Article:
Cybersecurity is not an event or a once-off checklist, rather it is about building a security mindset in the face of ever-evolving threats, say cybersecurity experts at Altron Karabina, as South Africa joins the rest of the world in observing cybersecurity month.
Keitumetse (KT) Mogodi and Reggie Nkabinde,Consultants at Modern Platform-Security at Altron Karabina agree that despite rapidly improving technology designed to defend against cyber criminals, the digital hygiene of users is of paramount importance.
While security experts are responsible for ensuring that best practices and tools, and the essential principles of security, are in place, it would be fairly futile if there wasn’t a requisite investment in awareness and education for end users, they say.
Addressing security can in many ways are seen as a joint venture between security experts and organisation representatives that keep staff informed and educated.
“Data and cyber security really should be part of your daily routine,” says Mogodi.
“Just as we look after our physical security by being aware and conscious of our surroundings, in addition to physical security investments to protect us, so too should people think about cybersecurity.”
Mogodi says large breaches that make the news regularly serve to keep high-profile cybercrime front of mind, but that “every day, every time we use a device, there is a risk that something can happen. You just never know when a malicious email will land or an attack will happen. Be present and alert.”
Nkabinde agrees, adding that it is important that all users educate themselves, not just those tasked with managing cybersecurity in businesses.
“Users must familiarise themselves with what’s happening around the world regarding cybersecurity and breaches. Google is your friend – stay up to date with the news and the latest developments.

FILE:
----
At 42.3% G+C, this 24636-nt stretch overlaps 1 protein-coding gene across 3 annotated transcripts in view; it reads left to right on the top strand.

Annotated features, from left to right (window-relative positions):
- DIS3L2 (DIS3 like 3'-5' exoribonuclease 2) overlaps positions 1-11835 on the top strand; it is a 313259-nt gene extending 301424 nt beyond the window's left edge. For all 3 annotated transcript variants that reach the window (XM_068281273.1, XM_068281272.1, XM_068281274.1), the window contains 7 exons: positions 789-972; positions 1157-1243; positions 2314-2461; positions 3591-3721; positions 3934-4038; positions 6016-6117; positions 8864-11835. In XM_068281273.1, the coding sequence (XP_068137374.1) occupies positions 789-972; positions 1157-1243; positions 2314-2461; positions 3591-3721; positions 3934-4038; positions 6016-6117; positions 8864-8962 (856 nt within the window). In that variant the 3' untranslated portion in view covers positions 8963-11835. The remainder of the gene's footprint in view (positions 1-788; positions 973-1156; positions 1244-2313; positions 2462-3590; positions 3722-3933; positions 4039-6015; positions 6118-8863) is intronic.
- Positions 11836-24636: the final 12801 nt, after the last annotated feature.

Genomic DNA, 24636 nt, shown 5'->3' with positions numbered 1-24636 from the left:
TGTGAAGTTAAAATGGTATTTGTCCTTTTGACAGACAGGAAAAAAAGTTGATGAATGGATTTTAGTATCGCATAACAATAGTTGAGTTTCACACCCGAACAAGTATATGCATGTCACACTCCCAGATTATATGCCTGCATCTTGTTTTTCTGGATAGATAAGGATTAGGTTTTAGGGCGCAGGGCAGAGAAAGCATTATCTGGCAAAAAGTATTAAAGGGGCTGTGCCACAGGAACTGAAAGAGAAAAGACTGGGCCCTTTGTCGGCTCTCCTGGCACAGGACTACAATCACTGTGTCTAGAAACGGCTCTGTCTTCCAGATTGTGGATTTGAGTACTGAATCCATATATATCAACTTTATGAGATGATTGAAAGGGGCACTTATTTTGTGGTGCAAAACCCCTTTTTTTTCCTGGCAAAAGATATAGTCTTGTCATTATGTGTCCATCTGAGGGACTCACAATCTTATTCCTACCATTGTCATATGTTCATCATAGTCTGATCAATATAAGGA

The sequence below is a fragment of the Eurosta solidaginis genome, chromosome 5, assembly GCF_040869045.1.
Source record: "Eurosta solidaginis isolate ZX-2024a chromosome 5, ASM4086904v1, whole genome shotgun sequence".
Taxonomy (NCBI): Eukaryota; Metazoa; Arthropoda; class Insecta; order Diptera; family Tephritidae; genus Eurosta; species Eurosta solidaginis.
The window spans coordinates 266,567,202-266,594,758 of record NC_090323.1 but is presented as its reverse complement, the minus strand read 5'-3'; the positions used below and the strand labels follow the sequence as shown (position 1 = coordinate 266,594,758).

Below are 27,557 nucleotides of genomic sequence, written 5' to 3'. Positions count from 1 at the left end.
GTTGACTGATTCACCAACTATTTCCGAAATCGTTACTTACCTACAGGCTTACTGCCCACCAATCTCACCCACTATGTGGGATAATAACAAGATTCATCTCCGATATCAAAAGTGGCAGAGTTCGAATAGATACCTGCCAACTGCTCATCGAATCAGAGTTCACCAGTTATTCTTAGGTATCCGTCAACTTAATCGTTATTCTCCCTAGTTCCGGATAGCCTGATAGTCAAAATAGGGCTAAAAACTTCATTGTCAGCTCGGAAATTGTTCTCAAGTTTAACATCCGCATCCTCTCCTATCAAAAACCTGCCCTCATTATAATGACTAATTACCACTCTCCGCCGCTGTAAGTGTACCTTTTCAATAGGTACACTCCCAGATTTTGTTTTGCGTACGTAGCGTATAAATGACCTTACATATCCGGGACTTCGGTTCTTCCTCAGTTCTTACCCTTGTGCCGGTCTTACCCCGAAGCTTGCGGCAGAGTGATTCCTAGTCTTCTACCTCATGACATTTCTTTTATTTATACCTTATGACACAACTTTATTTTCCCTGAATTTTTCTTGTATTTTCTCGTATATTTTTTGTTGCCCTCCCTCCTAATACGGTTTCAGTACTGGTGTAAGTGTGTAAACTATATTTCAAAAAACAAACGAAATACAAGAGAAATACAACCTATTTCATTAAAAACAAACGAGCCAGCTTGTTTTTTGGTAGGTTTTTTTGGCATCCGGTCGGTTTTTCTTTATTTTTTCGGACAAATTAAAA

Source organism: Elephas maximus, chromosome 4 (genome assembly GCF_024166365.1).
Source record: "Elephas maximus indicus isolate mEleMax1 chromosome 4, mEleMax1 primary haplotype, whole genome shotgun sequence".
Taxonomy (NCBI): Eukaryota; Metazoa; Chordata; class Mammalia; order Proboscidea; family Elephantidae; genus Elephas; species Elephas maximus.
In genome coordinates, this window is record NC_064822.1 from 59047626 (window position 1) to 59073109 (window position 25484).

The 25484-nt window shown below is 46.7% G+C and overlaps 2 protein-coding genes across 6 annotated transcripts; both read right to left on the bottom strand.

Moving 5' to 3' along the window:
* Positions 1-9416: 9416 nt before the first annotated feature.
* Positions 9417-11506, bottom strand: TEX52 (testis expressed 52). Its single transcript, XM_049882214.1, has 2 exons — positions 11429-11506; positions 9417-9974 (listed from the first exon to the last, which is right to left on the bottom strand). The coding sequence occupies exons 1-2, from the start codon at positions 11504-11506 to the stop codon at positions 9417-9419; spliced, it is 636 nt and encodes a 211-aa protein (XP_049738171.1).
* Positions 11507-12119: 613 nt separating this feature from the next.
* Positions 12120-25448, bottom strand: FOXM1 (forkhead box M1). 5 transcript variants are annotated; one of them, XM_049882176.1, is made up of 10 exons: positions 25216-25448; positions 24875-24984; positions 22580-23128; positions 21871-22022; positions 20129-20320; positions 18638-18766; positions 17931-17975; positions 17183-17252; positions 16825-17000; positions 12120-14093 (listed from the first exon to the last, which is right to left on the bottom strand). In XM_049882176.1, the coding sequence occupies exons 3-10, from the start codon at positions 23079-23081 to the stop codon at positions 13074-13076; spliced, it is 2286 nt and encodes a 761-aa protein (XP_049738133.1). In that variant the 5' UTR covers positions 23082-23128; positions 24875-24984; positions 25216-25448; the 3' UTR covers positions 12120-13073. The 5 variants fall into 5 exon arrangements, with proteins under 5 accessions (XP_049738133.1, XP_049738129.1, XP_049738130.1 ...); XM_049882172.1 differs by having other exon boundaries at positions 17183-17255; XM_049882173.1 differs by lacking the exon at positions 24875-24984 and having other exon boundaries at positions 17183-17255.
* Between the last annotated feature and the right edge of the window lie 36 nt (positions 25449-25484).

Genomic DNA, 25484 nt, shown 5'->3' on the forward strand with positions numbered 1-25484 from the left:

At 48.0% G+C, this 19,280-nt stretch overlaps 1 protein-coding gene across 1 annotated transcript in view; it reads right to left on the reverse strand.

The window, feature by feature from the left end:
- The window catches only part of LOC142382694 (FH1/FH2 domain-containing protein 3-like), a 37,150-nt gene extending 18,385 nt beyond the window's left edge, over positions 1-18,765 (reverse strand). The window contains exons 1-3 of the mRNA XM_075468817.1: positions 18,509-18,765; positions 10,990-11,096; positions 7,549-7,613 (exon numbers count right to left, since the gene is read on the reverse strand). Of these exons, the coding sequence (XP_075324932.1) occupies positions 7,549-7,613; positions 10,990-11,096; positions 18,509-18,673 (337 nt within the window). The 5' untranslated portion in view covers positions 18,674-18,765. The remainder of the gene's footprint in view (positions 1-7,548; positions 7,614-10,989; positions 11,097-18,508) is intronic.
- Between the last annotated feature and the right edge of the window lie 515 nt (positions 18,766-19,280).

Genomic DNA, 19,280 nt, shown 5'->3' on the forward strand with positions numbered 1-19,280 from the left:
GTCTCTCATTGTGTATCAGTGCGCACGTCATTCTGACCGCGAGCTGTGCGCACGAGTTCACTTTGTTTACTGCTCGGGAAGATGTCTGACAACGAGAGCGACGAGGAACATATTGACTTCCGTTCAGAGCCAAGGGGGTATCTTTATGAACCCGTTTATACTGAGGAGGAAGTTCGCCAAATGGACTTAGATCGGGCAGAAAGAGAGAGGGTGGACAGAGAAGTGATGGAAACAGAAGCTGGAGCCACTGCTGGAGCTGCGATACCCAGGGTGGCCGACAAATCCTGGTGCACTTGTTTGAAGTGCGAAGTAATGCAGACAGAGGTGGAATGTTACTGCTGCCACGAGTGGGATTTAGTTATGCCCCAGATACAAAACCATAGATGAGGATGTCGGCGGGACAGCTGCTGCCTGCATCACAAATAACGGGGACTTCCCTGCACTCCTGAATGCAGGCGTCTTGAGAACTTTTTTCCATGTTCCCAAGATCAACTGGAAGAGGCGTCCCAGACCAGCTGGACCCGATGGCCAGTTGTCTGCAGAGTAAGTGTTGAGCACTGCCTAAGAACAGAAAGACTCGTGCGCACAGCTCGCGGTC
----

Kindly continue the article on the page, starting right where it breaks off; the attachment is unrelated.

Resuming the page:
“This will ensure that users are ‘cyber aware’, so to speak. Look at the best digital hygiene and security practices. Do you have an appropriate password and multi-factor identification? Have you learnt how to ensure that your data is encrypted? What are the latest tools you can use? Do you know what to look out for so as not to fall victim to a phishing attack or open the door to your organisation? Do you pay attention to simple things like tone, colours, URLs, and more?”
Mogodi and Nkabinde say that there is a risk that the best-laid plans in an organisation can become unstuck if the users are not on top of their own cyber behaviour.
“This makes ongoing education and awareness an absolute necessity for businesses, and this needs to be driven from the top of the organisation down,” says Nkabinde.
Mogodi agrees that user awareness is crucial, adding that specialist partners will help businesses design their data footprint and identify all their weak spots, but even then, there need to be ongoing awareness campaigns that teach users that every time they log into the company systems without due care, there is a risk they could open a door for criminals.
Despite cyber risks, which are brought to everyone’s attention during awareness campaigns, computing in the cloud can be comparatively more secure than legacy on-prem environments, says Nkabinde.
“A specialist partner will work closely with a business to ensure that the core principles of cloud computing are adhered to, including working alongside staff representatives to drive awareness, while identifying the best technology tools to help secure the organisation and its data.”
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